David Williamson’s penultimate play is a combustible cocktail of viewpoints on the Australian government’s refugee and asylum policy. Shake and stir and off it goes.
Retired judge Roger (played by Andrew McFarlane) is being thrown a 70th birthday party in his Pymble home.
Supervised by his wife Sue (Belinda Giblin), it’s meant to be a family-only affair, though that in itself is enough to guarantee acrimony.
Roger and Sue’s children are poles apart, their views seemingly irreconcilable.
Eldest daughter Lisa (Danielle King) is a left-leaning activist concerned with refugee rights.
Michael (Jamie Oxenbould) is a born-again Christian and prosperity gospel evangelist.
Emily (Ella Prince) serves aboard a Border Force patrol boat.
To this already unstable mixture, Williamson adds two catalysts. The first is Emily’s partner and patrol boat commander Nolene (Bishanyia Vincent). Second is Lisa’s surprise guest, Saba (Sabryna Walters), an Iranian asylum seeker on the run having made it to the mainland for psychiatric assessment in the wake of a suicide attempt.
What should be a celebration turns into a no-holds-barred dinner table shit-fight in which old grievances are weaponised by people desperate to hold the moral high ground. A microcosmic representation of the hardliner vs progressive stoush playing out in Australian culture and politics emerges.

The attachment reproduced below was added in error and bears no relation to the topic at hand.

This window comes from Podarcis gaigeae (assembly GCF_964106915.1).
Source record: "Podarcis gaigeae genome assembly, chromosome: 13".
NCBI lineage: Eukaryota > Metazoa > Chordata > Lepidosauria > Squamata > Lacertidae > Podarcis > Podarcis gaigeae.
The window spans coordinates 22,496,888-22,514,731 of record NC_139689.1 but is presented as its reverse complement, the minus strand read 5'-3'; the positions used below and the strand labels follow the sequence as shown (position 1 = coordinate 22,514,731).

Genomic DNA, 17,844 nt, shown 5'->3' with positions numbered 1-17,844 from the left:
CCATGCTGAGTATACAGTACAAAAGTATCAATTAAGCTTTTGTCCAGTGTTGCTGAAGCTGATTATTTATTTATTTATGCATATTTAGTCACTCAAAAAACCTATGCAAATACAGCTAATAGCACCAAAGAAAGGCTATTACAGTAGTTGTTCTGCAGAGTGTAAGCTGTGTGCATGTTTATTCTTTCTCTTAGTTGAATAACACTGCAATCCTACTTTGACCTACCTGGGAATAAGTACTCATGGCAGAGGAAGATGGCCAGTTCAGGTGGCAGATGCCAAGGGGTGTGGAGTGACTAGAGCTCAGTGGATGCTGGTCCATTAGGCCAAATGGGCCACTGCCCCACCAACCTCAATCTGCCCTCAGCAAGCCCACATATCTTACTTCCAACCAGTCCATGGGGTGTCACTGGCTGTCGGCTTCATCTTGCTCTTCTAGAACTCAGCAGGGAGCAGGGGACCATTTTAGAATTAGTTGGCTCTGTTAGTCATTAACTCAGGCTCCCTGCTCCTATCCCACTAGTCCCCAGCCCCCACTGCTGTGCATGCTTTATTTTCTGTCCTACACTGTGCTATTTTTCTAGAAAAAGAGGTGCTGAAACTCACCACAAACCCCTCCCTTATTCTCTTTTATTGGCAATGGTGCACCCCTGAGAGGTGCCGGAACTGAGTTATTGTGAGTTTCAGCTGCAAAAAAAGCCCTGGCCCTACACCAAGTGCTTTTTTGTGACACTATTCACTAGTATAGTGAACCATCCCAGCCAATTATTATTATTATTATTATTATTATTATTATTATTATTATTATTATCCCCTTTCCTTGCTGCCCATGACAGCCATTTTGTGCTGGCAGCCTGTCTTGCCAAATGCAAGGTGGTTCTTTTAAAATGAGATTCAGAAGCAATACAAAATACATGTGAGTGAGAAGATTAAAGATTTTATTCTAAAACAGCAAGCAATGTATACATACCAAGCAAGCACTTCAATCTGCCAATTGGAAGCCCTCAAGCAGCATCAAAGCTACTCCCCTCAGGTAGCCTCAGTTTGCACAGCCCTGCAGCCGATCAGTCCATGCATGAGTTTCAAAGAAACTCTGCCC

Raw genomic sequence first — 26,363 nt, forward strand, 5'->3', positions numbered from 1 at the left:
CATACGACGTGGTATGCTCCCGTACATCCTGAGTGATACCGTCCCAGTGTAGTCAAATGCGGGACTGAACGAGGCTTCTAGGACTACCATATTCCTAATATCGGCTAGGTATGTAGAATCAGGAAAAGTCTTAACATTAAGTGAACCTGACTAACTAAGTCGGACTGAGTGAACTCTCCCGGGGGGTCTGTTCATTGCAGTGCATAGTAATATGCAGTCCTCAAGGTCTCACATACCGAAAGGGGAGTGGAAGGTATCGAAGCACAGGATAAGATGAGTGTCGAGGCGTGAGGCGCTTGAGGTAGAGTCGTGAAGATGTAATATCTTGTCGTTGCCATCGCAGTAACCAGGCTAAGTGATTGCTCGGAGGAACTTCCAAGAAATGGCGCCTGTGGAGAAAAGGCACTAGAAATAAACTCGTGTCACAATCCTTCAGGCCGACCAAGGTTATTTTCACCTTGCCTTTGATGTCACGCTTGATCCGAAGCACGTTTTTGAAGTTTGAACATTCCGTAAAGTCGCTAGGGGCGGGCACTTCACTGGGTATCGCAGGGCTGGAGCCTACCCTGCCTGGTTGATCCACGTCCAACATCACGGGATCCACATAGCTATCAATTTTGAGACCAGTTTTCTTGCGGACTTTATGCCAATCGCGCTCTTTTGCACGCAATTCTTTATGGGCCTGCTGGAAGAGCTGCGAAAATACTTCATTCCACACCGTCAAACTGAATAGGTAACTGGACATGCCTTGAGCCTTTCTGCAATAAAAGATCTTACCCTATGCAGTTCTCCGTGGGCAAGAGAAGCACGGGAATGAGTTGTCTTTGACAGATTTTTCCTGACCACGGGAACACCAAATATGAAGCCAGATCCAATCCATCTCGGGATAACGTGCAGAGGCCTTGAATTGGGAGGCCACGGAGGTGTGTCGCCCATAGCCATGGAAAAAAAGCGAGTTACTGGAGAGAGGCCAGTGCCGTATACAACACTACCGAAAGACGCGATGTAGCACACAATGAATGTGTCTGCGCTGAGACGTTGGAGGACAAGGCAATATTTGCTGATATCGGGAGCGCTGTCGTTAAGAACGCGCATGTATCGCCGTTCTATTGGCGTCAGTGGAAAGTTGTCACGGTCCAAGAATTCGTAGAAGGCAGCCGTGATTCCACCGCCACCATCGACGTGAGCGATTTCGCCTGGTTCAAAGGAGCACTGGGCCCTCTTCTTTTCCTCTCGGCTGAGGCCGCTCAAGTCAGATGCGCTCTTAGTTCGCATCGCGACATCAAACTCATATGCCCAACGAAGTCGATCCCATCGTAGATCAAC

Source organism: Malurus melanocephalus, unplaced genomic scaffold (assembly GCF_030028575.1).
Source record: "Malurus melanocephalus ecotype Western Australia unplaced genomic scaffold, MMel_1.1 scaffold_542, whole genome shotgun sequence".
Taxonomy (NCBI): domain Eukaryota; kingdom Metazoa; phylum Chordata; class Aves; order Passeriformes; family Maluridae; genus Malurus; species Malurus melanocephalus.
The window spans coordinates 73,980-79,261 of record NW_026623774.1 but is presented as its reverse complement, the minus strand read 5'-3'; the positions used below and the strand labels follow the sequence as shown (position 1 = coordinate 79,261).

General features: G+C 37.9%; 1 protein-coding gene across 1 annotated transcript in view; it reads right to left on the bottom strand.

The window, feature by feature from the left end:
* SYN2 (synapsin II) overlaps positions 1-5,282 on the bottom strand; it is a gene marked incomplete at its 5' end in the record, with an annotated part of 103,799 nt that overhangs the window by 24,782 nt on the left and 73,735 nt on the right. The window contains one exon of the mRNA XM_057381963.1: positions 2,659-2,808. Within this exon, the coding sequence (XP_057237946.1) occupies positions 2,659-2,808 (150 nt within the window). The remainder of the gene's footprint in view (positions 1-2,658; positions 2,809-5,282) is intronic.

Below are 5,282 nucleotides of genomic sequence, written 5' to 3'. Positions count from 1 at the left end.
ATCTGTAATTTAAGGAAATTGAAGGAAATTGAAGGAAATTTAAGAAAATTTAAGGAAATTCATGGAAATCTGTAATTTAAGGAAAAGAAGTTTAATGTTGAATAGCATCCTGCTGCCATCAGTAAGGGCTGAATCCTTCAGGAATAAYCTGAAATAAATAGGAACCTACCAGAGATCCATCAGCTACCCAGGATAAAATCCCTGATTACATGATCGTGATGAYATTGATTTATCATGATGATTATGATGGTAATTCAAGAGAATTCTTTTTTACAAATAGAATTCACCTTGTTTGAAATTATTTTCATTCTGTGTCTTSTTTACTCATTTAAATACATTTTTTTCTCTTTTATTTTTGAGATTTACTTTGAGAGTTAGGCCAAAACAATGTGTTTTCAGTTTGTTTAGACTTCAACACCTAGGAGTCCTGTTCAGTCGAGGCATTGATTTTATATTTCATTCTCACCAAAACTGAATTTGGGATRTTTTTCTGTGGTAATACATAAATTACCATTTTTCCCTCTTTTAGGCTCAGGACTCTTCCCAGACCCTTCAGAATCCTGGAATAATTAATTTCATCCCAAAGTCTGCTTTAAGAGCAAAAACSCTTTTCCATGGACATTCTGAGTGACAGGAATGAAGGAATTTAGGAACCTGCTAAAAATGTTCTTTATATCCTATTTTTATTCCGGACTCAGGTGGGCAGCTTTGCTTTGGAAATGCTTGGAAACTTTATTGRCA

Family Values is as angry a play I’ve seen from Williamson in 20-odd years. His conflict is overly diagrammatic, but there’s palpable heat in his writing this time.
Directed by Lee Lewis, the production is brisk (the play is just 90 minutes long and played straight-through) and matters come to a head entertainingly.
McFarlane and Giblin holding the centre strongly and Oxenbould wrings every last comic drop available in the role of Michael. Vincent carries the role of antagonist-prime effortlessly and Walters makes a powerful late statement through Saba’s depiction of life in a Nauruan detention camp.
The ending doesn’t entirely satisfy. The proposed solution to the problem of Saba’s presence is convoluted and strikes as unlikely to succeed were this real life. That it does here suggests the privileged have less to fear when it comes to voicing and acting on their disquiet than they imagine.